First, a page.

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joy prom8The guests’ favorite item in the room? Blinky rings! 🙂

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After they browse the selection, my job is to greet them at the table closest to the exit lined with an army of glitter hairspray. The guests LOVE it!

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A few hours into the night, it felt like a pound of aerosol and glitter was sitting in the bottom of my lungs, and my brain was a little foggy (LOL) but I wouldn’t trade this night for anything.

The room was full as crowds of guests and hosts had a ball getting ready for the ball that awaited them.

I turned around to greet the next guest and there she was.

I knew her!

She is the bagger at my local grocery store. She often greets me in the store’s uniform of khakis and a polo shirt. I’ve seen her donning the store’s bright neon, pedestrian vest to collect carts as well as sweeping the aisles with a huge broom in hand.

Tonight, this was her night. She was Cinderella at the ball.

Her beautiful blonde hair professionally done. Soft pink nails, too. On her wrist was a gorgeous corsage and her dress was fancy and formal. She looked like a princess.

This was her first year attending Joy Prom.

I smiled a HUGE smile and said, “HI! I know you!! Do you know me? We see each other at the grocery store!” My excitement was a little dorky, but I was so incredibly happy to see her I could not contain the joy.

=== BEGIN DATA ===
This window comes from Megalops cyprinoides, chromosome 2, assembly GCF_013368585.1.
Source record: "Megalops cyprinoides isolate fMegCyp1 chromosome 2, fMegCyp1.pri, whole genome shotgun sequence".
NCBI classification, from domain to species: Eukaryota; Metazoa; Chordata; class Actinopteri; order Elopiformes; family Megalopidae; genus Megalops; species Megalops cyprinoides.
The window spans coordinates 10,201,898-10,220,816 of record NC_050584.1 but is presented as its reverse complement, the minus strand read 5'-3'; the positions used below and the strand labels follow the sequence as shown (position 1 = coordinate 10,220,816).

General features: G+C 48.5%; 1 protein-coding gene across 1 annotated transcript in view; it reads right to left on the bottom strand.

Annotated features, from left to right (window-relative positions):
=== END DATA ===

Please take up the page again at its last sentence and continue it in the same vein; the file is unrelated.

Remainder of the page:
She stared wide-eyed around the room, a little overstimulated from the people, noise and busyness of everything. I asked if she would like glitter hairspray in her hair.

Without a word, she nodded yes.

I guided her to the chair and asked if she would have a seat. Next, I gently placed my hand on her forehead to shield her from the spray and asked her close her eyes real tight as I began spraying the glitter hairspray.

In an instant, her beautiful blonde hair now shimmered with golden highlights.

She looked in the mirror and smiled. She never spoke, but I could tell she was amazed at the night’s magical feel. This night was about her. She seemed so humbled as though she’s never had so much fanfare on her behalf.

For me, I loved seeing same guests that I’ve come to recognize over the years. It was also a hugely fantastic moment to share a short conversation in sign language (something I don’t get to use much on a daily basis) with a guest who is deaf. I loved soaking in the laughter, squeals of delight and even some strutting from our special guests who knew that looked that good.